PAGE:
Re-reading yesterday's entry, something struck me about Ross McKenzie's handjob/commentary:

So how about a single word to describe John McCain's selection of Sarah Palin as his vice-presidential running-mate? Sensational. If he becomes the next president, he may well look back and see this decision – this long Statue-of-Liberty pass downfield – as winning the game for him before Labor Day.

The "Statue of Liberty" play is a running play (like so or, famously, by Boise State in their improbable Fiesta Bowl win). It is decidedly not a pass. I don't fault someone for not understanding the fine points of American football, but why use metaphors without understanding them? I believe you meant "Hail Mary," Mr. No Proofreading. Way to be a lazy hack of a writer. This is precisely why I don't use cricket metaphors.


There is a divide among political scientists between those who treat polling or survey data as sacrosanct ("Of course it's reliable, look at how scientifically we collected it!") and those who consider it slightly more accurate than flipping a coin. I fall somewhere in the middle. Polling is riddled with issues that aren't easy to explain away or "correct" with post-measurement methodological voodoo (social desirability and question-order effects, for example) but a dozen polls all pointing in the same direction are a reliable indicator of a trend. I suppose I could describe myself as a believer in Zaller's "Miracle of Aggregation" theory with respect to polling – any one is of limited value, but in quantity they paint a useful picture.

My attititude suggests, therefore, that I believe Obama is going to win. Why? Because it is essentially impossible to find a poll that says otherwise right now. He has won every nationwide poll since Palin opened her mouth and he is the clear trend leader in every important battleground state. His electoral vote total will range between 313 and 375 – a crushing victory – based on aggregated single-state polls. Polling has him ahead in utterly improbable places like North Dakota and North Carolina.

In short, and I say this with due respect to my pollster colleagues, if Obama loses this election the entirety of the contemporary polling industry should be ridiculed into oblivion. Now that literally every single poll is pointing squarely at a solid Obama victory, his defeat would not mean simply that the polls "got it wrong." It would mean that they got it so utterly, overwhelmingly, and inexcusably wrong that the entire art, science, and industry of measuring public opinion will have to be blown up and rebuilt from scratch. This would not be "getting it wrong" like some journalist who picked the Red Sox over the Rays. This would be Dewey Defeats Truman wrong. Maginot Line wrong. They'll Hail Us As Their Liberators wrong. Coke II wrong. Historically, epically wrong.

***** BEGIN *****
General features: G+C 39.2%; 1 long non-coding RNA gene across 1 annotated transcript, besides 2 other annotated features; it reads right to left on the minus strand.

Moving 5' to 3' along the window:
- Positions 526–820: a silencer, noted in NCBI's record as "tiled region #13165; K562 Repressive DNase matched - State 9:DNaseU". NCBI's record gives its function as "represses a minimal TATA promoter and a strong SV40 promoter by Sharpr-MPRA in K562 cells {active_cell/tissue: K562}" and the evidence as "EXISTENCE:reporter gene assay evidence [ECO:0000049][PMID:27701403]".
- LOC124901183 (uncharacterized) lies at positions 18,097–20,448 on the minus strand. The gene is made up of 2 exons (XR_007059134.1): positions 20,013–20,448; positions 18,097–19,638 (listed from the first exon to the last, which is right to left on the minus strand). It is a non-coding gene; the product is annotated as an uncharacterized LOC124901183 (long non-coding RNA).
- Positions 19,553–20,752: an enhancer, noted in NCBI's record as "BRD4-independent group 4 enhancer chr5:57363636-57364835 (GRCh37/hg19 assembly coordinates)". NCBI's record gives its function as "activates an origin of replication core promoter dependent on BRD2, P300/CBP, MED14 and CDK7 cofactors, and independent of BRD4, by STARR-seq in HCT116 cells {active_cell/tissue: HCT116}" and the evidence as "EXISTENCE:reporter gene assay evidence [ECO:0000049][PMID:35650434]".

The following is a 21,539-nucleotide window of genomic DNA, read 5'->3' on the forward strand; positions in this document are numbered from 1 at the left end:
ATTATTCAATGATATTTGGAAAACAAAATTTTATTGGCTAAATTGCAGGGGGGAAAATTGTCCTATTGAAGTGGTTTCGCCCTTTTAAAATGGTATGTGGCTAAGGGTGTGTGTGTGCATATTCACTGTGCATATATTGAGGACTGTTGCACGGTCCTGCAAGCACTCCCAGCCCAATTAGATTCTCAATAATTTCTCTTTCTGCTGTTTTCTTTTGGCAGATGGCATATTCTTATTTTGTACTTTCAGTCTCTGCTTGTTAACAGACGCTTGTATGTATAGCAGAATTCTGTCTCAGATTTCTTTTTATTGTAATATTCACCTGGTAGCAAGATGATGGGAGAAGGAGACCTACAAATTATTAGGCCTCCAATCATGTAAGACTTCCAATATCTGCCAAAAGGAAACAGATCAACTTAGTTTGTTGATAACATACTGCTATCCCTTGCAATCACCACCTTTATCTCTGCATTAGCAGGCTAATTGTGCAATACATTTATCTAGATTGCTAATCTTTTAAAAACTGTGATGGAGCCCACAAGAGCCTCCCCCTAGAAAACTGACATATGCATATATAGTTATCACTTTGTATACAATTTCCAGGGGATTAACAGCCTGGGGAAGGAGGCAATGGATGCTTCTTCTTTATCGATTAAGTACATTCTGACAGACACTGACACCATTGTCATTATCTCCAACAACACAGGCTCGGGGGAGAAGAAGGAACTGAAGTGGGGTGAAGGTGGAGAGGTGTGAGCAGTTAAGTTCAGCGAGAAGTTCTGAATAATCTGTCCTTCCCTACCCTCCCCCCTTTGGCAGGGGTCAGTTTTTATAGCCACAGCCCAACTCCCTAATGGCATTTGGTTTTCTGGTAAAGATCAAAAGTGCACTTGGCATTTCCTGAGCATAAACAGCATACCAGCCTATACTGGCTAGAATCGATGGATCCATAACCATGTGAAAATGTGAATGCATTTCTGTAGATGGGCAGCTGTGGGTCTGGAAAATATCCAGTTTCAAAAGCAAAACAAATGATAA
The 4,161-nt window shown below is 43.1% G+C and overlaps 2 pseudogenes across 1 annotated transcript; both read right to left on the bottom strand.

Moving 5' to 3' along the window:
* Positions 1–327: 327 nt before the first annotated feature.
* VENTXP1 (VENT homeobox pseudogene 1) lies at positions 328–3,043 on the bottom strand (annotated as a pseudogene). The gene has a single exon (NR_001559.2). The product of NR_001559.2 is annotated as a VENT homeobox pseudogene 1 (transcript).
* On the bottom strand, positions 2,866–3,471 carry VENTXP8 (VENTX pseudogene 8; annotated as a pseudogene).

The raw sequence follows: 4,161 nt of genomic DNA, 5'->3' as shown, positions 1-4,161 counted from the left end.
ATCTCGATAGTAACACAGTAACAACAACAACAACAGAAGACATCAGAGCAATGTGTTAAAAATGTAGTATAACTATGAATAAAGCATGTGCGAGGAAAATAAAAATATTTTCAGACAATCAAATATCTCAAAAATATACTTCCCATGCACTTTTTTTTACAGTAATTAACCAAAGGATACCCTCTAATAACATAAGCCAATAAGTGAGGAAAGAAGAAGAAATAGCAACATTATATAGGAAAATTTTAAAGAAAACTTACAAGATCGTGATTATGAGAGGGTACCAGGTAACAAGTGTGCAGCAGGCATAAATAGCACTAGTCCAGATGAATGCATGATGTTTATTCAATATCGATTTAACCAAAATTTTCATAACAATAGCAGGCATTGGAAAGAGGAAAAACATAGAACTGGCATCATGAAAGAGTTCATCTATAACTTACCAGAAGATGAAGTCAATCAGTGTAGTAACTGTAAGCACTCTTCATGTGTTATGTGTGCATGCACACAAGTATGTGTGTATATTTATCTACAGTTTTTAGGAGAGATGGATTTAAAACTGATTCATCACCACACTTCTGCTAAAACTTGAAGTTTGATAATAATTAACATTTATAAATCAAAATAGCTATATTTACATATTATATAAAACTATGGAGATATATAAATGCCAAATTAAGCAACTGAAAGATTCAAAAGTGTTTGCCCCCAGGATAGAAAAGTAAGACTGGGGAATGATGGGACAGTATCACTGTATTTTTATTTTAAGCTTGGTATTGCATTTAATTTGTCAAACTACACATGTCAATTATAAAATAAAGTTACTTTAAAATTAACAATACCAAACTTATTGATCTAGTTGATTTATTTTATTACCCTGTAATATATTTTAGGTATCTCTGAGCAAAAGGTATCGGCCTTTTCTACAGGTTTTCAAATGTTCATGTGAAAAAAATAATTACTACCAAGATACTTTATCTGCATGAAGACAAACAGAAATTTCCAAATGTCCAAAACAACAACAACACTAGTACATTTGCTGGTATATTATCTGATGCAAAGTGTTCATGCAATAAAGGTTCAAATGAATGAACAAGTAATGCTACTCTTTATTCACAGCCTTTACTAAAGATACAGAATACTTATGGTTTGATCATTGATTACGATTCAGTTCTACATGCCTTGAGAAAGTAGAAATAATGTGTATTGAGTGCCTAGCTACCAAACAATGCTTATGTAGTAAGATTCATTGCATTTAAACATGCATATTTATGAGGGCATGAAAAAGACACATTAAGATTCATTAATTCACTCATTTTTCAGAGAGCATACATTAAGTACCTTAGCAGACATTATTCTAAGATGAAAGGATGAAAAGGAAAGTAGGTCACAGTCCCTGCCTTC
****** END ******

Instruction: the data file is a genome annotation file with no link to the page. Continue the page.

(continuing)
Could they really be that far off? Well, there are two ways to be wrong in this game – missing high and missing low. Here are a pair of logical, ostensibly plausible scenarios that illustrate how.

  • Scenario 1: McCain Wins – Let's say that there is some characteristic about likely McCain voters that makes them unwilling to admit their support. Maybe they're embarrassed or maybe they just like fucking with the librul media and its polls. Whatever the reason, they're saying "Undecided" when their preference is McCain. So in every state where the polls split along the lines of Obama 47, McCain 45, McCain will come out on top because the 8% of respondents indicating "Undecided" or "Don't Know" are really his supporters.
  • Scenario 2: Obama Hits 400 EV – Polls are often accused of undercounting young, black, and low-income voters (more on that later this week). They also under-represent cell phone users in most cases, although good organizations are correcting for that in their samples now. But for the sake of this argument, suppose that turnout among (overwhelmingly Democratic) college-aged and black voters positively dwarfs anything we've seen before. Both demographics turn out in droves, far in excess of the rate at which they are sampled in polls. Obama not only wins everything he is currently predicted to win but pulls a few "holy shit!"-style upsets in places like Tennessee, Louisiana, and Georgia.

    Is either scenario likely? We can only speculate at this point. I know enough about the guts of big polling operations – and some of the folks involved – to be certain that they have thought of these issues. Gallup et al employ high-level statistical wizards and experts in polling methodology to correct for or avoid such landmines. I have confidence in my colleagues. What I don't have confidence in is the efficacy of quantitative ways to "correct" the inherent limitations of survey-based research. When shove comes back to push, we are still basing conclusions about an electorate of over 180 million eligible voters on the responses of ~800 yahoos who are lonely enough to sit on the phone talking to a pollster (or worse, a robo-dialer) for 15 minutes.

    The error and obstacles inherent in this process means that we shouldn't be shocked if polls are wrong – we should be amazed that they're ever right. But this year, with every single indicator pointing in the same direction, there will be consequences for being wrong. The entire industry can't just chuckle and say "Well, nature of the beast!" Heads will roll, souls will be searched, and we will have to go back to the drawing board. The Smooth Jimmy Apollo excuse from The Simpsons ("When you're right 52% of the time, you're wrong 48% of the time!" "OK Jimmy, you're off the hook.") isn't going to cut it. It's not possible to blow something this badly and simply go back to business as usual.